Another important development was the rapid growth of strikes and protests by teachers, up from 43 in 2013 to 82 last year. More than half of these took place in the last quarter. The most famous were the protests in Heilongjiang province in northeast China, where around 20,000 teachers from middle and primary schools came out on strike in cities and districts around the capital Harbin, protesting low pay and pension irregularities. Protests of teachers in state-run schools, mainly broke out in less advanced areas including Xiaogan and Enshi in the Hubei province, Yulin in the Shaanxi province, Baoto in Inner Mongolia and were mainly over low wages, lack of formal employment status, pension and housing funding contributions and over performance-based wage systems. Because of the relatively weak finances, the local governments failed to increase the wages or pay the pension and housing funding contributions for the teachers.
In addition, there were also strikes over low wages, wage arrears and abusive management in privately-run schools and nurseries. Whereas the teachers in the past were relatively reluctant to take strike action, they have become radicalised by the pressures on living standards as well as due to inspiration from the actions of other teachers.
According to Wang Xianzheng,chairman of the China Coal Industry Association, more than half of China’s coal-mining enterprises are now struggling to pay the wages of their workers, and more than 70% of China’s coal mining companies are making losses. The main focus of the miners is on wage arrears and pit closures.There was also an increase in miners’ strikes and protests, after a nearly two-year-long slump in China’s coal industry.
Across all industries, the main demands are for the payment of unpaid wages, wage increases and compensation, which account for 73% of the strikes recorded. Together with the slowdown in economic growth, there is also a decline in minimum wage growth.Only 20 regions (the fewest since 2011) increased their minimum wage by an average of only 13.1% (the lowest since 2011) in 2014. Apart from wage issues, more and more workers are also demanding that the employers pay for social security and housing fund contributions, as was seen in the case of the Yue Yuen strike.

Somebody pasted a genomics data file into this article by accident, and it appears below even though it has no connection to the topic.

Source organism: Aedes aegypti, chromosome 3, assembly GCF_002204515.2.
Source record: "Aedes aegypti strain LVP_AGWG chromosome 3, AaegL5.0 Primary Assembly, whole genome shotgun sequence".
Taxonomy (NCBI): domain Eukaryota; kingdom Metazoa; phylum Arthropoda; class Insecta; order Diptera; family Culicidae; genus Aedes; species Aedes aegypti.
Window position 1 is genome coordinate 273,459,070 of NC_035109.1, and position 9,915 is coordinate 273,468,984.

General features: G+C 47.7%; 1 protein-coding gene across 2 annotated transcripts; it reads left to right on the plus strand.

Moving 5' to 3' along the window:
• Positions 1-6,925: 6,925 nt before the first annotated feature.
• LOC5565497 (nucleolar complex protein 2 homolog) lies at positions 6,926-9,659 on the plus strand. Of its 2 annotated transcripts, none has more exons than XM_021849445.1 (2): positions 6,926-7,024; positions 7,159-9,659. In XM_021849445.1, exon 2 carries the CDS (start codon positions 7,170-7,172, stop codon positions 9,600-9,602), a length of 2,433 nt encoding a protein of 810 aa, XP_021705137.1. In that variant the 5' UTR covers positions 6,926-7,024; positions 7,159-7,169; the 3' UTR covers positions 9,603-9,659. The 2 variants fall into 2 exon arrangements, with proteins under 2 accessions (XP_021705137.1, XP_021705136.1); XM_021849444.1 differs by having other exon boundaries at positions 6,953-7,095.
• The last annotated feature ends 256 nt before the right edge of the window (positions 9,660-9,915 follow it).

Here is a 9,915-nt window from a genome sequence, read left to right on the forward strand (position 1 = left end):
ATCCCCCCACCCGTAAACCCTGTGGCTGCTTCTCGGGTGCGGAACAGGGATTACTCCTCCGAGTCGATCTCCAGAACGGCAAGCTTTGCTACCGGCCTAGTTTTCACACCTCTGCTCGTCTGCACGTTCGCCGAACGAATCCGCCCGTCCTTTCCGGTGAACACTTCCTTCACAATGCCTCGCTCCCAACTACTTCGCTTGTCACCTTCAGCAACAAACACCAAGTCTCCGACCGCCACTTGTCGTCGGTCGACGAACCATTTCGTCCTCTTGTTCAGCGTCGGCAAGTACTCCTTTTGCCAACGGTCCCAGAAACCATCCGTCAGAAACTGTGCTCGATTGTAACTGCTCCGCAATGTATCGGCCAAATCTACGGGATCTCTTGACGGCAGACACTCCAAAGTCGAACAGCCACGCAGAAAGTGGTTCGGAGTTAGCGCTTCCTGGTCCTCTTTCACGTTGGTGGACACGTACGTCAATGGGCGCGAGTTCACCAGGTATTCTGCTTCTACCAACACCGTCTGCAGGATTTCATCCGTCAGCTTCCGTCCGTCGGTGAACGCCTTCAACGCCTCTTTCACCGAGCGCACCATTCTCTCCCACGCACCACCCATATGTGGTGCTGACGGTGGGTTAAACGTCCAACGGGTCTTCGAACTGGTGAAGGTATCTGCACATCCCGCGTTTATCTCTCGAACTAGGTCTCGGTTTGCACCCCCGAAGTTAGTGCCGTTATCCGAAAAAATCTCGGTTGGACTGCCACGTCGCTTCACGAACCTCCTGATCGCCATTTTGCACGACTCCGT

The rapid increase in industrial unrest is clearly a threat to the Chinese ruling class. Whereas in previous booming years the government had tried to play the role of negotiator, it is also increasingly responding with repressive measures. There has been a clear increase in police interventions and arrests during the strikes and protests. For instance, in the Yue Yuen strike, the police not only beat some of the striking workers severely, but also went into the factory with police dogs to force the workers back to work.
At the same time the government is trying to control the movement by putting pressure on labour activists and NGOs who are arrested more frequently, detained for longer and in general harrassed more. The main aim of this is to "guide" the workers towards the official trade union federation, the All-China Federation of Trade Unions (ACFTU), which is the only legal union in China.
As a counter-weight to the independent movement of the workers the state is trying to create a "safety valve" for the pressure that is building up below the surface. For instance, in 2012 in Shenzhen, in the Guangdong Province, the workers managed to win the right to direct elections of the union negotiators in 163 enterprises. The state countered this with the new Regulation on Enterprise Collective Consultation and Collective Contracts implemented on 1 January 2015, according to which the official trade unions will be the only officially sanctioned negotiators on behalf of the workers.
The further slowdown of the Chinese economy will result in a further worsening of wages and working conditions, which are already the main factors causing the present rise in strike levels. More importantly, it will lead to growing unemployment and bring more uncertainty in the lives of the workers. As Premier Li Keqiang recently stated, according to official estimations, the Chinese economy needs to grow by 7.2% a year to ensure jobs for the 10 million new workers that enter the labour market each year. This year the growth rate is likely to fall below this threshold, and there are already signs that point to rising unemployment.
All of these elements will lead to more strikes and protests and bitter struggles, in which the workers will start to organise and unite on a higher level. China is now entering an era of the "new normality", not only of economic growth, but also of internal contradictions and class struggle. The working class in China is awakening!
[Data from China Labour Bulletin]